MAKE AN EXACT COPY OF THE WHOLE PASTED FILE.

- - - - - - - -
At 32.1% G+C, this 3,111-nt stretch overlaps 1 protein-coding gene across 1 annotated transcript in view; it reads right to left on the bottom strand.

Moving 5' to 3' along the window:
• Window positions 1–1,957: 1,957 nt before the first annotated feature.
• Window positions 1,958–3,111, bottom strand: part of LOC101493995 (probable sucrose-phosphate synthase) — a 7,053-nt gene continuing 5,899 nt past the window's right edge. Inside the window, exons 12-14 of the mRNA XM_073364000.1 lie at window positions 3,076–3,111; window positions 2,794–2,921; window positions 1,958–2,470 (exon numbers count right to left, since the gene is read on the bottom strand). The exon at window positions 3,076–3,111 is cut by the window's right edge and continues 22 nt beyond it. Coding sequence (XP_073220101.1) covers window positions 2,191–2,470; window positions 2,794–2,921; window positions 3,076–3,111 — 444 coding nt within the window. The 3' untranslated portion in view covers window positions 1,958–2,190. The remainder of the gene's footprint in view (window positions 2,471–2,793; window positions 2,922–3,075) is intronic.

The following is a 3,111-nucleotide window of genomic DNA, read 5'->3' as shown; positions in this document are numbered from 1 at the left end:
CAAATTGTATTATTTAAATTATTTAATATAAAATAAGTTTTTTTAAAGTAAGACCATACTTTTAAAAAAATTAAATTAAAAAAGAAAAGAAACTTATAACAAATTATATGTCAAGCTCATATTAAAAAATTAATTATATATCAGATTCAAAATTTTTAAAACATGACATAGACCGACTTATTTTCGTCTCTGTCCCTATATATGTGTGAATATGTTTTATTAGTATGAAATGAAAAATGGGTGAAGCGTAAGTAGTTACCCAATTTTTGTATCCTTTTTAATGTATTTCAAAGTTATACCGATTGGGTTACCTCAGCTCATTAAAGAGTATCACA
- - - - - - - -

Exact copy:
At 32.1% G+C, this 3,111-nt stretch overlaps 1 protein-coding gene across 1 annotated transcript in view; it reads right to left on the bottom strand.

Moving 5' to 3' along the window:
• Window positions 1–1,957: 1,957 nt before the first annotated feature.
• Window positions 1,958–3,111, bottom strand: part of LOC101493995 (probable sucrose-phosphate synthase) — a 7,053-nt gene continuing 5,899 nt past the window's right edge. Inside the window, exons 12-14 of the mRNA XM_073364000.1 lie at window positions 3,076–3,111; window positions 2,794–2,921; window positions 1,958–2,470 (exon numbers count right to left, since the gene is read on the bottom strand). The exon at window positions 3,076–3,111 is cut by the window's right edge and continues 22 nt beyond it. Coding sequence (XP_073220101.1) covers window positions 2,191–2,470; window positions 2,794–2,921; window positions 3,076–3,111 — 444 coding nt within the window. The 3' untranslated portion in view covers window positions 1,958–2,190. The remainder of the gene's footprint in view (window positions 2,471–2,793; window positions 2,922–3,075) is intronic.

The following is a 3,111-nucleotide window of genomic DNA, read 5'->3' as shown; positions in this document are numbered from 1 at the left end:
CAAATTGTATTATTTAAATTATTTAATATAAAATAAGTTTTTTTAAAGTAAGACCATACTTTTAAAAAAATTAAATTAAAAAAGAAAAGAAACTTATAACAAATTATATGTCAAGCTCATATTAAAAAATTAATTATATATCAGATTCAAAATTTTTAAAACATGACATAGACCGACTTATTTTCGTCTCTGTCCCTATATATGTGTGAATATGTTTTATTAGTATGAAATGAAAAATGGGTGAAGCGTAAGTAGTTACCCAATTTTTGTATCCTTTTTAATGTATTTCAAAGTTATACCGATTGGGTTACCTCAGCTCATTAAAGAGTATCACA